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‘We want to have a voice’: How Germany’s tough citizenship rules affect foreigners

'We want to have a voice': How Germany's tough citizenship rules affect foreigners
An example of citizenship test questions in Germany. Many foreigners don't want to give up their previous citizenship to become German. Photo: picture alliance/dpa | Lino Mirgeler
Germany's strict citizenship laws have an impact on foreigners in different ways. With the election coming up, Caitlin Hardee spoke to some people affected.

Jobs, taxes, housing and the Covid pandemic are some of the issues on voters’ minds as Germany goes to the polls on Sunday. 

Yet citizenship rules are another topic that many foreigners are also thinking about – and won’t be able to vote on unless they have a German passport. 

As we’ve reported, rules on citizenship and holding multiple nationalities are not at the top of the political agenda. 

READ ALSO: Could Germany change its dual citizenship rules?

But if the next government fails to overcome the current inertia on multinationality for another four years, the true cost of the current policies, for the country itself as well as for impacted immigrants, is hard to calculate.

For skilled workers from countries like India, Pakistan, or China, the current either-or policy “of course acts as a deterrent,” said Isabelle Borucki, political scientist at the University of Siegen and the University of Duisburg-Essen. “It generally makes it more difficult for qualified professionals to immigrate, now including those from Great Britain (since the end of the Brexit transition).”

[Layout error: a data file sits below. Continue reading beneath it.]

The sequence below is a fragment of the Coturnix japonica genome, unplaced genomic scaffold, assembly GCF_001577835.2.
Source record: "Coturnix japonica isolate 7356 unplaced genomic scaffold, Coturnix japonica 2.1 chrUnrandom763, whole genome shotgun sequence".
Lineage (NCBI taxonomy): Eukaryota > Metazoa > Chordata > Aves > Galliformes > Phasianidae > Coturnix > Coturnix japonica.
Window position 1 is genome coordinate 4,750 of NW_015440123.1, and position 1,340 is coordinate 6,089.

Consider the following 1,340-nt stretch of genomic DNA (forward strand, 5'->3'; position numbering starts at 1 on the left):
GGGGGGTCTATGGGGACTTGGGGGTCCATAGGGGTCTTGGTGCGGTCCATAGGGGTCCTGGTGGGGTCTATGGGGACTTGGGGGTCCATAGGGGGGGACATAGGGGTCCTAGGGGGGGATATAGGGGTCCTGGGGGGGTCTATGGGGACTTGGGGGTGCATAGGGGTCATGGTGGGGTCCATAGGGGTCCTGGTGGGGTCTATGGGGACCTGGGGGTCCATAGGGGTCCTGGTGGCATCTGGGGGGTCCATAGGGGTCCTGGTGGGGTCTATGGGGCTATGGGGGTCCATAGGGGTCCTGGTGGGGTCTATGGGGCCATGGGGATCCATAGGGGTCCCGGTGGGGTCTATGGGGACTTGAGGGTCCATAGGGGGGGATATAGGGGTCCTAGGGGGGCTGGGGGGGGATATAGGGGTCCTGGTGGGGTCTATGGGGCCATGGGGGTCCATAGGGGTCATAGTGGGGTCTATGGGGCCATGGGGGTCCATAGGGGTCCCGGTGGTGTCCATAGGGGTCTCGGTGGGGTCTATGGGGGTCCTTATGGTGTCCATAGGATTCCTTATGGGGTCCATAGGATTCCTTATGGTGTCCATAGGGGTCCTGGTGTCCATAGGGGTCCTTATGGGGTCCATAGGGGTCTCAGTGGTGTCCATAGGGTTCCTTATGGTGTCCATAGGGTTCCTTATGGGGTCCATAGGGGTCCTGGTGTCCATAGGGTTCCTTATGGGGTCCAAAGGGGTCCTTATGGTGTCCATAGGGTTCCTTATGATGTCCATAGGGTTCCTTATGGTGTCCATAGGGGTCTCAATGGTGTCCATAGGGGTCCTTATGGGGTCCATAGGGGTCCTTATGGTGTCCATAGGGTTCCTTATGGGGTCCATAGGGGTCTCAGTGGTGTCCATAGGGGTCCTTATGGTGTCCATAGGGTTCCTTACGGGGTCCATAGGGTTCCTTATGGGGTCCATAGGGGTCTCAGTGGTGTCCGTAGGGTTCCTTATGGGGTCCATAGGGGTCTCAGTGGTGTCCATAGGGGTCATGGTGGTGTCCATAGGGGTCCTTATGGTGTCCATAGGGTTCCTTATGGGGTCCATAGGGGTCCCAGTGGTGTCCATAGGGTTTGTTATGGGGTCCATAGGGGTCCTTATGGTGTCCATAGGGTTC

Borucki sees further instances of counterproductive immigration policy on other fronts as well: “This already begins during university, when foreign students can only extend their studies with a valid residence permit, but can only obtain said permit if they can verify their place in a university program,” she said. While most

READ ALSO: Where do Germany’s political parties stand on dual citizenship and nationalities? 

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“German parties pay lip service to the goals of attracting the best and brightest and fostering integration, so far the situation on the ground tells another story. As long as this is the case, Germany will continue to bleed foreign talent, as global workers move on – or don’t come in the first place.”

An archive photo of a naturalisation certificate which many foreigners in Germany are not able to get for many reasons due to the laws. Photo: picture alliance/dpa | Julian Stratenschulte

‘I wouldn’t have been able to visit my family’

Melissa Maldonado is a classic example of the citizenship law’s heavy-handedness. Born in the United States, Maldonado has been living in Berlin for nearly 21 years. She spent approximately two years and hundreds of dollars navigating the bureaucracy of the naturalisation process, hoping for an exception to the no-dual-nationality rule. Renouncing her US citizenship was out of the question: Much of her family remains stateside.